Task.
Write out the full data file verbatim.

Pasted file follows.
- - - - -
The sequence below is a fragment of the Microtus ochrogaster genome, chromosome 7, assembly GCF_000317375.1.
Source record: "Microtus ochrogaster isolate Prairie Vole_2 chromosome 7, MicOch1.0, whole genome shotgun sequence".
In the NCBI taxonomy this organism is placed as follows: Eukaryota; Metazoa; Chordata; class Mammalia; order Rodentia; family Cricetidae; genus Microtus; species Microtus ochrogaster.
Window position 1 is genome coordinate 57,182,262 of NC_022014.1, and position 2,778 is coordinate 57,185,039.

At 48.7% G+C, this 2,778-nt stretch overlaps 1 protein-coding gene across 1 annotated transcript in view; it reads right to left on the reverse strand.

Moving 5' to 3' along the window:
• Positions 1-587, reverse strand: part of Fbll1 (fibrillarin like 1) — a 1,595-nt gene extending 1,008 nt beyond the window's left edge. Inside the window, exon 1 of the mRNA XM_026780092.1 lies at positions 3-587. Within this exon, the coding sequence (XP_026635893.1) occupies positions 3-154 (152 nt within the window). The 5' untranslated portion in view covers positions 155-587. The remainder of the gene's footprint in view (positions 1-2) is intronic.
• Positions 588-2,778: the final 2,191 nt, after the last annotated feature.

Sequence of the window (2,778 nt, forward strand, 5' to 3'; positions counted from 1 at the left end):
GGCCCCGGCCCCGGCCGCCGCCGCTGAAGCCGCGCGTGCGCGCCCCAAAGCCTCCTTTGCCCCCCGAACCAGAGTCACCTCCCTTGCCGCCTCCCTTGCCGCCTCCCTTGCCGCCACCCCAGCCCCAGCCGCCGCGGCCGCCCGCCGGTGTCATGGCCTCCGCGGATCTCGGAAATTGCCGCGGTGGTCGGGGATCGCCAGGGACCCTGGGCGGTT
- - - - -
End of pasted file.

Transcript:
The sequence below is a fragment of the Microtus ochrogaster genome, chromosome 7, assembly GCF_000317375.1.
Source record: "Microtus ochrogaster isolate Prairie Vole_2 chromosome 7, MicOch1.0, whole genome shotgun sequence".
In the NCBI taxonomy this organism is placed as follows: Eukaryota; Metazoa; Chordata; class Mammalia; order Rodentia; family Cricetidae; genus Microtus; species Microtus ochrogaster.
Window position 1 is genome coordinate 57,182,262 of NC_022014.1, and position 2,778 is coordinate 57,185,039.

At 48.7% G+C, this 2,778-nt stretch overlaps 1 protein-coding gene across 1 annotated transcript in view; it reads right to left on the reverse strand.

Moving 5' to 3' along the window:
• Positions 1-587, reverse strand: part of Fbll1 (fibrillarin like 1) — a 1,595-nt gene extending 1,008 nt beyond the window's left edge. Inside the window, exon 1 of the mRNA XM_026780092.1 lies at positions 3-587. Within this exon, the coding sequence (XP_026635893.1) occupies positions 3-154 (152 nt within the window). The 5' untranslated portion in view covers positions 155-587. The remainder of the gene's footprint in view (positions 1-2) is intronic.
• Positions 588-2,778: the final 2,191 nt, after the last annotated feature.

Sequence of the window (2,778 nt, forward strand, 5' to 3'; positions counted from 1 at the left end):
GGCCCCGGCCCCGGCCGCCGCCGCTGAAGCCGCGCGTGCGCGCCCCAAAGCCTCCTTTGCCCCCCGAACCAGAGTCACCTCCCTTGCCGCCTCCCTTGCCGCCTCCCTTGCCGCCACCCCAGCCCCAGCCGCCGCGGCCGCCCGCCGGTGTCATGGCCTCCGCGGATCTCGGAAATTGCCGCGGTGGTCGGGGATCGCCAGGGACCCTGGGCGGTT